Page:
British Prime Minister, Theresa May has set out Britain's negotiating position ahead of the start of formal negotiations with the EU, rejecting the concept of Britain remaining within the EU single market. Several other points were touched upon in the speech, including immigration, a phased transition period for withdrawal from the EU and continued cooperation with EU intelligence organisations but it her remarks concerning the single market which have garnered the most attention.

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Britain currently has tariff-free access to over half a billion consumers within the single market, yet EU leaders and negotiators have consistently reminded and stressed to Britain that such access goes hand in hand with other obligations, chiefly freedom of movement between EU nations.

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Theresa May has therefore decided to risk being barred from the single market and being exposed to the imposition of punitive tariffs on British goods to be able to have complete freedom to reduce immigration levels into Britain, which was one of the deciding factors in the June referendum.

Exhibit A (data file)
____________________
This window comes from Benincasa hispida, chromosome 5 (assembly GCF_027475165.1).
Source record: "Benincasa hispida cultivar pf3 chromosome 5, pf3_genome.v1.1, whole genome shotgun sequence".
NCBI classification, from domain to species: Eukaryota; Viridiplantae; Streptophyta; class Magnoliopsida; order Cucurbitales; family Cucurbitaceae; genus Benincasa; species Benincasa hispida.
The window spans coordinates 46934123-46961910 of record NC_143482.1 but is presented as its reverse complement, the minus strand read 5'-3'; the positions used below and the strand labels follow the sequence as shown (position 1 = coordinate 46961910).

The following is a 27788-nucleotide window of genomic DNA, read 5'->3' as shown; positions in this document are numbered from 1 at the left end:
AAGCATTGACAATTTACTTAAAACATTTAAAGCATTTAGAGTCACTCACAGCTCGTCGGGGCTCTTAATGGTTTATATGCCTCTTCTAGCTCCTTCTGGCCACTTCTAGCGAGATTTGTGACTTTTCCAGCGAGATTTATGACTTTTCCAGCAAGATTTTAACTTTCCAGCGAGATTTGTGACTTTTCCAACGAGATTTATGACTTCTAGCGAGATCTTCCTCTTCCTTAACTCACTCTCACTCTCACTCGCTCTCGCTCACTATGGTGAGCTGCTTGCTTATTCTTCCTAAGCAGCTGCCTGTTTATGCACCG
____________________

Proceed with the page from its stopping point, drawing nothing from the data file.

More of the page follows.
British PM warns her EU rivals

Yet the British prime minister remained positive that an alternative tariff-free trade agreement could be struck with the EU, arguing that it is was in both parties interest to have such a deal and also warned her European counterparts against sparking a trade war with Britain which would be 'calamitous self-harm for the countries of Europe and it would not be the act of a friend'. This comment follows remarks made by the Chancellor of the Exchequer, Philip Hammond, who warned that if Britain were barred from the single market it may choose to aggressively slash cooperation tax and become an attractive tax haven on the borders of the EU.

Immediate reaction

The speech ends months of speculation on what Britain's negotiating position will be and has already caused a backlash at home with Labour, Liberal Democrats and SNP members of parliament voicing opposition to the government's adoption of 'Hard #Brexit'.

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It will remain to be seen whether EU leaders strike a similar strident tone ahead of formal talks or whether Theresa May's strong opening gambit will force a more conciliatory tone from the EU.